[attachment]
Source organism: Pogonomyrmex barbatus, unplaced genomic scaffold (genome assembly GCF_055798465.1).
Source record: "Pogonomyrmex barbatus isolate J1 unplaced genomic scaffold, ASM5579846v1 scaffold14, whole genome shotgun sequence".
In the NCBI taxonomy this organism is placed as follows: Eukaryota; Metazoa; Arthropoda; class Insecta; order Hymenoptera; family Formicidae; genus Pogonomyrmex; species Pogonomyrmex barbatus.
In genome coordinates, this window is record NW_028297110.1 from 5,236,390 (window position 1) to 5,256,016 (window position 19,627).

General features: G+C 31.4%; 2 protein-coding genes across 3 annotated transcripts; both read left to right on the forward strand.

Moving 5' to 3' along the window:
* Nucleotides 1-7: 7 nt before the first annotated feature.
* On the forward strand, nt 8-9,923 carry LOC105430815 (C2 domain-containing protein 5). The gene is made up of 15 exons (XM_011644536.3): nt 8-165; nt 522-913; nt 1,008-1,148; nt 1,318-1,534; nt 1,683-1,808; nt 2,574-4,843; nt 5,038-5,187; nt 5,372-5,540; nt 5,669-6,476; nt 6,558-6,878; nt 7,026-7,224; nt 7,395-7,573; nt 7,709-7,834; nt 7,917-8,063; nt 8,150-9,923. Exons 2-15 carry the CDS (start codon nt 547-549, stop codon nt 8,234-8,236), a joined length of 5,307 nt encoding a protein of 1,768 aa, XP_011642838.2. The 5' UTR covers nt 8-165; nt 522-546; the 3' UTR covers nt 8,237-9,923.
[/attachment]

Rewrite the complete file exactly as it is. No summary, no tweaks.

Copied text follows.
Source organism: Pogonomyrmex barbatus, unplaced genomic scaffold (genome assembly GCF_055798465.1).
Source record: "Pogonomyrmex barbatus isolate J1 unplaced genomic scaffold, ASM5579846v1 scaffold14, whole genome shotgun sequence".
In the NCBI taxonomy this organism is placed as follows: Eukaryota; Metazoa; Arthropoda; class Insecta; order Hymenoptera; family Formicidae; genus Pogonomyrmex; species Pogonomyrmex barbatus.
In genome coordinates, this window is record NW_028297110.1 from 5,236,390 (window position 1) to 5,256,016 (window position 19,627).

General features: G+C 31.4%; 2 protein-coding genes across 3 annotated transcripts; both read left to right on the forward strand.

Moving 5' to 3' along the window:
* Nucleotides 1-7: 7 nt before the first annotated feature.
* On the forward strand, nt 8-9,923 carry LOC105430815 (C2 domain-containing protein 5). The gene is made up of 15 exons (XM_011644536.3): nt 8-165; nt 522-913; nt 1,008-1,148; nt 1,318-1,534; nt 1,683-1,808; nt 2,574-4,843; nt 5,038-5,187; nt 5,372-5,540; nt 5,669-6,476; nt 6,558-6,878; nt 7,026-7,224; nt 7,395-7,573; nt 7,709-7,834; nt 7,917-8,063; nt 8,150-9,923. Exons 2-15 carry the CDS (start codon nt 547-549, stop codon nt 8,234-8,236), a joined length of 5,307 nt encoding a protein of 1,768 aa, XP_011642838.2. The 5' UTR covers nt 8-165; nt 522-546; the 3' UTR covers nt 8,237-9,923.